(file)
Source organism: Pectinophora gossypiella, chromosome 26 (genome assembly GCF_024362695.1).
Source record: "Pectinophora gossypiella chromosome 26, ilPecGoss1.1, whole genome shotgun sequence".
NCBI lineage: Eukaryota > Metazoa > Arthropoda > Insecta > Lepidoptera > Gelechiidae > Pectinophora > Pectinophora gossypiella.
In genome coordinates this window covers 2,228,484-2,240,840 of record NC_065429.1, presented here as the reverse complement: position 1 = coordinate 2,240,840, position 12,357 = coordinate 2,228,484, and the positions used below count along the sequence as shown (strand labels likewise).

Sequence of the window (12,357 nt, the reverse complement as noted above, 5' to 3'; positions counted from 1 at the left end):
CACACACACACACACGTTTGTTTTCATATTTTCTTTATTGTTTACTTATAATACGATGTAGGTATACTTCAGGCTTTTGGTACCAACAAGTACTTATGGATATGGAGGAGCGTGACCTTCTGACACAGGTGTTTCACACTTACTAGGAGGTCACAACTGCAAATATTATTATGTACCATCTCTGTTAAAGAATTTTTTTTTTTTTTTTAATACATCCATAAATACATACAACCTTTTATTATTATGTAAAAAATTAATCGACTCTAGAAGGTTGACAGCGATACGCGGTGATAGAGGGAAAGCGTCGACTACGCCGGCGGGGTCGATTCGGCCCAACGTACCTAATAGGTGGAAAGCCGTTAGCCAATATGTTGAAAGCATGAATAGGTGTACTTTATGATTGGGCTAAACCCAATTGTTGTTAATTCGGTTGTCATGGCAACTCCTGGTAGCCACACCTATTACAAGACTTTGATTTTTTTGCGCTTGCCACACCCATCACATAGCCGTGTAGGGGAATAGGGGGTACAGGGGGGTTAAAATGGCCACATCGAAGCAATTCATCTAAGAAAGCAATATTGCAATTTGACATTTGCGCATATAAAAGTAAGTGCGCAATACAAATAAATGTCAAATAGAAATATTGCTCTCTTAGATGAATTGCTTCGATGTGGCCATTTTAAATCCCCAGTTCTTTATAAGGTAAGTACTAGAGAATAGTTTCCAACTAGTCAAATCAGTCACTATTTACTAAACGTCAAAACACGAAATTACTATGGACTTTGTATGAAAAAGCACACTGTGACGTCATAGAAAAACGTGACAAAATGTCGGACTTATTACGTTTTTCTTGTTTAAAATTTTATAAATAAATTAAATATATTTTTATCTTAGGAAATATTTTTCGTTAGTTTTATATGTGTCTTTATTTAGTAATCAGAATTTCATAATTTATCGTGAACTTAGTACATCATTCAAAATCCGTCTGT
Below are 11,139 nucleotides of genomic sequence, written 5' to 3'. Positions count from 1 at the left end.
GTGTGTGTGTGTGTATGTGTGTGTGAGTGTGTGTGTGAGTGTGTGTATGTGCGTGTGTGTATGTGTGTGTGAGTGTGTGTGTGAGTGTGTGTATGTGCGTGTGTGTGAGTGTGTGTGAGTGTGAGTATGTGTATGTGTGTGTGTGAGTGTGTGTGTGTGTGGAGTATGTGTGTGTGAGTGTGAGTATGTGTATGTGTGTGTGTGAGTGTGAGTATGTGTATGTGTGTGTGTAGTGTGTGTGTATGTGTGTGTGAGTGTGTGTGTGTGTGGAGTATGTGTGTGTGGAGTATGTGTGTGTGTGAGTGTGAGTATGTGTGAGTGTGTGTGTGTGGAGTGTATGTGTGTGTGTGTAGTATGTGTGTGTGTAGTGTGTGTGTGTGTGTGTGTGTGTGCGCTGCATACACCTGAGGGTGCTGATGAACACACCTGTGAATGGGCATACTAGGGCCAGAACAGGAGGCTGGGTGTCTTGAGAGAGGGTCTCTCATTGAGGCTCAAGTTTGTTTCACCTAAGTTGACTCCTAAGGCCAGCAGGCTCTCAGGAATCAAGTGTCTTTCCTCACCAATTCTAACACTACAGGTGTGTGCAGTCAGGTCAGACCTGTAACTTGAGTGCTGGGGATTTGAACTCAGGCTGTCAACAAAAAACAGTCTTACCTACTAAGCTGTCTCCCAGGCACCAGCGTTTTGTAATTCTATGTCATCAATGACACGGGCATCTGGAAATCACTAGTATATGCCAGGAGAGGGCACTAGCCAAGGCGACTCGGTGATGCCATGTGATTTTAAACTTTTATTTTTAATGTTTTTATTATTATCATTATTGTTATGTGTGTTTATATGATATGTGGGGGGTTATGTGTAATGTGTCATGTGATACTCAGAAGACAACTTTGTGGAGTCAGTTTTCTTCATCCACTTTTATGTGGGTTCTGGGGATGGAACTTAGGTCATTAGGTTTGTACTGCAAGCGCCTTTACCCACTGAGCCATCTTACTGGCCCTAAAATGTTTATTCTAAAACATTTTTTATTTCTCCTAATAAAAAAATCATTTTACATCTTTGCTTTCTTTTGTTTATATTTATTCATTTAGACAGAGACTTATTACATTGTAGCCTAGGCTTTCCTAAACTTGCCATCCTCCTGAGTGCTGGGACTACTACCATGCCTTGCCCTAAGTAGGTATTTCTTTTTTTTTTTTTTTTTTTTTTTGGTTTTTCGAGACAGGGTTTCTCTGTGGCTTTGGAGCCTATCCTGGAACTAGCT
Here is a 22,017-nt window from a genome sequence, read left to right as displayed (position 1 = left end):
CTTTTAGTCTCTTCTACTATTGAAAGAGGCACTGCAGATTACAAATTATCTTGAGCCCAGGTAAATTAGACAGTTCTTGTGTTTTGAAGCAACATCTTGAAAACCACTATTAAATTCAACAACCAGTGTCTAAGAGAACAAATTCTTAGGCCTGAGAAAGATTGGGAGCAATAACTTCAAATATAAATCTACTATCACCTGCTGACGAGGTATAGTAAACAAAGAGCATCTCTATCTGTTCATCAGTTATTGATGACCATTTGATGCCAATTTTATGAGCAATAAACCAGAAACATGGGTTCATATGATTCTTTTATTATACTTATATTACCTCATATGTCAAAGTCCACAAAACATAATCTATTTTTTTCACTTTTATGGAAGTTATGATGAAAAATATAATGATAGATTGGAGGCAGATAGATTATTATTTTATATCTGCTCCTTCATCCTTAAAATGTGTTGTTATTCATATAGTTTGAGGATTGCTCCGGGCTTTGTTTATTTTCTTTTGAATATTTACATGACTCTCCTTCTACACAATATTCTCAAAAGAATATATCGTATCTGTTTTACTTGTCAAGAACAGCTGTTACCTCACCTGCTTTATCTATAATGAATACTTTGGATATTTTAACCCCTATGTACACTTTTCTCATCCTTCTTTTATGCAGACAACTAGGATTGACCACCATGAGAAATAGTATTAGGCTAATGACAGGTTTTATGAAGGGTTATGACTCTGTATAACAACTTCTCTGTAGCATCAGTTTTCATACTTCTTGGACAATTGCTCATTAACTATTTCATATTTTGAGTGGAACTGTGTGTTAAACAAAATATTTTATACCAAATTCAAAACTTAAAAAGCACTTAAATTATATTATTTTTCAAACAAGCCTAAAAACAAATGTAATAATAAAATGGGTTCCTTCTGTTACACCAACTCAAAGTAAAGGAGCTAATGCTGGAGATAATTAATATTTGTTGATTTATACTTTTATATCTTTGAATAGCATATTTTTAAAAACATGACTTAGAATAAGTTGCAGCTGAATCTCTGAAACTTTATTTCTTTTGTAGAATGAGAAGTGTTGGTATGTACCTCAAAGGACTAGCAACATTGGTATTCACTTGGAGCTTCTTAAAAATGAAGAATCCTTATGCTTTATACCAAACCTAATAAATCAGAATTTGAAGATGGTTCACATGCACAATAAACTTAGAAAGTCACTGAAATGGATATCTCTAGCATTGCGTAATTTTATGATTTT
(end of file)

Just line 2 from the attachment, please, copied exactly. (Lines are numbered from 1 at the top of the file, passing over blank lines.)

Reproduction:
Source record: "Pectinophora gossypiella chromosome 26, ilPecGoss1.1, whole genome shotgun sequence".